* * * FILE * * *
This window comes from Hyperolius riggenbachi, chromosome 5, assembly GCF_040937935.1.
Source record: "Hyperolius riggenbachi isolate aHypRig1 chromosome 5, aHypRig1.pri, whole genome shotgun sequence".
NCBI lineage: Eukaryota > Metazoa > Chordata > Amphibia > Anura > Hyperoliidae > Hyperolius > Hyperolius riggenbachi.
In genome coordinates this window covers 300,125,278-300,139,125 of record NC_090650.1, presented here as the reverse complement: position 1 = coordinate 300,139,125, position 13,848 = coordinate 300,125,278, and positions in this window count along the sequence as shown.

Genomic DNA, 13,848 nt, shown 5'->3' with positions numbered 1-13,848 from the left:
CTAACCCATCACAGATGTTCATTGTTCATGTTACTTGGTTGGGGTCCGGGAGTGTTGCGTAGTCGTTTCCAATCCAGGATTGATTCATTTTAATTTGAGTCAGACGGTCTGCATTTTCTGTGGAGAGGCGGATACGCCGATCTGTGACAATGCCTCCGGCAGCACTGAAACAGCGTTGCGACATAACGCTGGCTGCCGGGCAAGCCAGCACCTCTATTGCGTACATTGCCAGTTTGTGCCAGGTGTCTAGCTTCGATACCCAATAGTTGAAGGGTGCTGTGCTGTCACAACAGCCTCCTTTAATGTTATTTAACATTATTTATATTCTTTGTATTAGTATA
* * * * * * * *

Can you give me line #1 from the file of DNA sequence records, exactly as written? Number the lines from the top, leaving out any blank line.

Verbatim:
This window comes from Hyperolius riggenbachi, chromosome 5, assembly GCF_040937935.1.